Hostel Apostles

Backpacking Essentials

So you’re a couple weeks out from your trip abroad, and you start realizing that you might need to pack just a bit more than you would on a short weekend trip across the country. Sure, you’ve got your passport and that’s still years away from expiring. You’re probably remembering you need to grab some of those outlet adapters so you can keep your iPhone charged abroad. And undoubtedly you’ll form a list of twice as many clothes as you’ll actually end up wearing (no knock, it’s just a fact of life).

But what about those travel tools that won’t pop into mind until you’re far away from domestic shores and in a brand new country? Through multiple trips abroad, I’ve developed a short list of “backpacking essentials” that you won’t see on every recommended packing list, but that will most definitely make your trip more comfortable, secure, and less frustrating as you hop around the globe.

 

Hidden Pocket:

Call me a tourist, or call me a nerd, but I think this is one of the best things you can invest in before going abroad. I’m not talking about one of those money belts that you wrap around waste or hang from your neck, I’m talking about a Hidden Pocket. Made by Rick Steves, I have brought this with me every time I’ve made a trek outside of North America.

Some people use money belts abroad for storing everything – from passports to credit cards to all of your cash. That’s fine, but I like to take a more casual approach, and one that doesn’t force me to whip out my Hidden Pocket every time I need to make a transaction. This flat, pocket-sized pouch loops on to your belt, then hangs right where your front pocket is at. This creates a non-intrusive space to store your most valuable wallet items in case you ever did get pickpocket abroad: extra cash, Eurail Pass, a spare debit or credit card, and most importantly, your passport. I still carry a wallet on me for easier access to immediate cash, but the peace of mind alone that the Hidden Pocket provides is worth the $15 price tag.

Hidden Pocket

Hidden Pocket

...subtly tucked away

…subtly tucked away

Extension Cord:

Wish you could plug in your laptop and charge your phone at the same time, but can’t because you brought one adaptor? Bringing a basic, 2-prong extension cord is a quick solution to that. Especially if you’re in a hostel or café where outlets are already at a premium, an extension cord with 3 outlets gives you close access for plugging in all of your devices, while freeing up wall outlets for other patrons.

Want a quick way to make friends in the hostel? Be the hero that allows your fellow traveler to plug into your spare outlet when all the others are taken!

3-Outlet Extension Cord, 9 Feet

3-Outlet Extension Cord, 9 Feet

 

2 Different-Sized Locks:

You’ll be hard-pressed to find a hostel that doesn’t have individual lockers for its guests. If it doesn’t, that might be one of your first signs that you want to look elsewhere for a place to stay…

The lock situation is something I never would have thought of until experiencing it first-hand in Barcelona. Now, I prefer a regular-sized padlock because it fits most lockers and I don’t need to worry about carrying or losing a key. However, some hostels like to sneak up on you with a latch that is just too small for a padlock to fit through. I always carry a small lock for those scenarios, just in case, though those flimsy things don’t quite give me the same piece of mind as a padlock. Regardless, if you’re staying in a legit, well-regarded hostel and you’re careful with your stuff, the likelihood of running into any issues is slim-to-none.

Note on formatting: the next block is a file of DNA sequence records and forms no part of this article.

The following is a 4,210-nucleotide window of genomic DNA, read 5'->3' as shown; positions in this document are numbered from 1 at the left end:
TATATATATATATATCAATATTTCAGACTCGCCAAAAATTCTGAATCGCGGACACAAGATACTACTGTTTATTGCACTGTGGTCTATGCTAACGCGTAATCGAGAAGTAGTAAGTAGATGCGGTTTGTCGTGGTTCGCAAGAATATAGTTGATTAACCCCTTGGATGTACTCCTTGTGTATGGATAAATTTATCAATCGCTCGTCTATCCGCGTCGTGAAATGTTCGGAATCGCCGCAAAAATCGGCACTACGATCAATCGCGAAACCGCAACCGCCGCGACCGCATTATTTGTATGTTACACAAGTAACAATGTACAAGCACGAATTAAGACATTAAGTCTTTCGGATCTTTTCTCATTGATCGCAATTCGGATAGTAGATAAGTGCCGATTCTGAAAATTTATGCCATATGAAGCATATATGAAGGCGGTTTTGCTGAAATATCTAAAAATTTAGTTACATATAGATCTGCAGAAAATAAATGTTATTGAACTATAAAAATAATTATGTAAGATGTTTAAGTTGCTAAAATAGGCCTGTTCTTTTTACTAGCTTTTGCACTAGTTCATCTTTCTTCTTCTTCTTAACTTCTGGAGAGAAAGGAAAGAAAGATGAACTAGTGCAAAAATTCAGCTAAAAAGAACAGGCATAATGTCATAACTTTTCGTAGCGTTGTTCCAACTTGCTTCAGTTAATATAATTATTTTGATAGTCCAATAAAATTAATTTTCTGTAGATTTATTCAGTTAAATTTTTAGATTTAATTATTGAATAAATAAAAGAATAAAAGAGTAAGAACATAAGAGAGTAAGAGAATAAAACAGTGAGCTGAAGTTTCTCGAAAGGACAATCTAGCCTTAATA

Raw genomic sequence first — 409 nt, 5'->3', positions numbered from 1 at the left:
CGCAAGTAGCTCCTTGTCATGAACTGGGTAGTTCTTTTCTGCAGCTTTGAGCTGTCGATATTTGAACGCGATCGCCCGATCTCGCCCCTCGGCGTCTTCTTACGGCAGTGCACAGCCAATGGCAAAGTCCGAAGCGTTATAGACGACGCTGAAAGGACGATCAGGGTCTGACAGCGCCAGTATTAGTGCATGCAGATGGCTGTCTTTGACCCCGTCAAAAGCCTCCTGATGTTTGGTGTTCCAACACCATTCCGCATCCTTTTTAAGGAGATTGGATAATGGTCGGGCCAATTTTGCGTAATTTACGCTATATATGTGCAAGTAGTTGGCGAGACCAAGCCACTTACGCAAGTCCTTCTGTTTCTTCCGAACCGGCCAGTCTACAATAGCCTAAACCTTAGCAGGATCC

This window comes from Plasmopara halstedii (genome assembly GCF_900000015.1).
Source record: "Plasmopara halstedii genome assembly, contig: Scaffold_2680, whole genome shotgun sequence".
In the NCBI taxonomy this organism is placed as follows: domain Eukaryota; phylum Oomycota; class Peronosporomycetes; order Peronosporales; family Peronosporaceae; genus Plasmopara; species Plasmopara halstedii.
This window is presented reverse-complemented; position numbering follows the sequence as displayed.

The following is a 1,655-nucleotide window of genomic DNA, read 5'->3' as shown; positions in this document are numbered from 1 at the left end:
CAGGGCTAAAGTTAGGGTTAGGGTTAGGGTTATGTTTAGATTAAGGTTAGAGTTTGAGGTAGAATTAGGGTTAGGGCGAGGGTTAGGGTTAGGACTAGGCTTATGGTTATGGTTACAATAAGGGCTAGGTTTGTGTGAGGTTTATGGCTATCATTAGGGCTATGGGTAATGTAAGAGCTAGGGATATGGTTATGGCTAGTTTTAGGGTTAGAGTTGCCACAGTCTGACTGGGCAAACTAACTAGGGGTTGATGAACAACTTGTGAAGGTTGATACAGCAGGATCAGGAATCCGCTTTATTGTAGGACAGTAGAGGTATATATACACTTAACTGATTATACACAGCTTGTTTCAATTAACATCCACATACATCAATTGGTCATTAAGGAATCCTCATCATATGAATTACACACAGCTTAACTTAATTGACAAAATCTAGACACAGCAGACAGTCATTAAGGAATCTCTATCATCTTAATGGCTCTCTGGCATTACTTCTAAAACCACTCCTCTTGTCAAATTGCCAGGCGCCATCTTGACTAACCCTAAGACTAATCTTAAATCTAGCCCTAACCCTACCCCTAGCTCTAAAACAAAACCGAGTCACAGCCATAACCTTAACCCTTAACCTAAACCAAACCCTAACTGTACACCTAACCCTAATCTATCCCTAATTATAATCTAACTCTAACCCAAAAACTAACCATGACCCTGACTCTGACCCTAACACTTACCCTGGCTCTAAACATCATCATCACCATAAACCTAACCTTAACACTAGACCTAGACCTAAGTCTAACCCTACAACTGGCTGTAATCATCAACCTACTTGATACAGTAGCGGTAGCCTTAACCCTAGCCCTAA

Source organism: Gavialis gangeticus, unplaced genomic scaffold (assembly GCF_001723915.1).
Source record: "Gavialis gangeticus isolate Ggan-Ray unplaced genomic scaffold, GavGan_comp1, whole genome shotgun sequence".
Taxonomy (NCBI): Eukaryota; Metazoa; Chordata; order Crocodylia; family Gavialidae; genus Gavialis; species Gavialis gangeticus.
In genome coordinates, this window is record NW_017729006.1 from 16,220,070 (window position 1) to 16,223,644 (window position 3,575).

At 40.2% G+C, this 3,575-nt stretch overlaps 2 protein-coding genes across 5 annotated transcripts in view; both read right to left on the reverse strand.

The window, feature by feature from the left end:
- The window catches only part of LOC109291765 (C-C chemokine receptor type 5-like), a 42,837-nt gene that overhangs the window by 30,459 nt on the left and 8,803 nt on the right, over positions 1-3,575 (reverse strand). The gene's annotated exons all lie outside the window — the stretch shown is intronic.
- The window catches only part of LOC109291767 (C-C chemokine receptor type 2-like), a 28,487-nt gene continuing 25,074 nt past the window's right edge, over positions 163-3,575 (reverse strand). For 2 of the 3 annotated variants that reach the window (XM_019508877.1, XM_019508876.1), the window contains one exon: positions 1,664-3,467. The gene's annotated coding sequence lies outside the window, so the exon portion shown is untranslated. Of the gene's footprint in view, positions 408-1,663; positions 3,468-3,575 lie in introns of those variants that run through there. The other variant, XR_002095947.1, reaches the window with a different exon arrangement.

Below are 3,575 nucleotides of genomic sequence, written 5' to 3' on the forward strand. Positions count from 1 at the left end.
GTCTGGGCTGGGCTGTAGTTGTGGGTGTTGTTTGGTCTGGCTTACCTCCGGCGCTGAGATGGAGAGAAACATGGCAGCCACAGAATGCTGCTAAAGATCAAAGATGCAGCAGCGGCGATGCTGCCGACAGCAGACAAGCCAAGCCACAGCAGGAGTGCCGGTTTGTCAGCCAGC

Bring 2 locks with different sized shackles

Bring 2 locks with different sized shackles

“Homemade” Guidebooks:

If you’re going to be spending time in 3 or more locations, I definitely recommend slicing up your guidebooks to make custom, mini-guidebooks of each destination. I first did then when backpacking around Europe, and it not only lightened my load, but made me look like far less of a tourist than I would have otherwise.

A durable guidebook cover, cut down to size

A durable guidebook cover, cut down to size

What you’ll need:

-Your guidebook

-An X-ACTO knife

-Scissors

-(2) file folders, cut into rectangular quarters

-(6) ¾” binder clips

With these supplies in-hand, you can cut out the individual sections of each guidebook, place them in a sturdier “cover” using the file folders (this prevents the loose pages from falling apart), and finish it off with (2) binder clips, and vuala! You now have a subtle, lightweight guide for the place you are visiting. This is especially helpful if you want to utilize 2 guides for a particular destination, say, a Rick Steves guide for the walking tours and historical destinations, mixed with the hostel and nightlife recommendations more frequently found in a “Let’s Go!” guide.

You'll look slightly less obvious when you pull this "guidebook" out in a crowd

You’ll look slightly less obvious when you pull this “guidebook” out in a crowd

Chris Luecke

Chris Luecke is the Chief Travel Officer at Hostel Apostles and aspiring digital nomad. He lives in San Francisco, California, where he spends his time as a marketer and blogger in the tech and travel industries.

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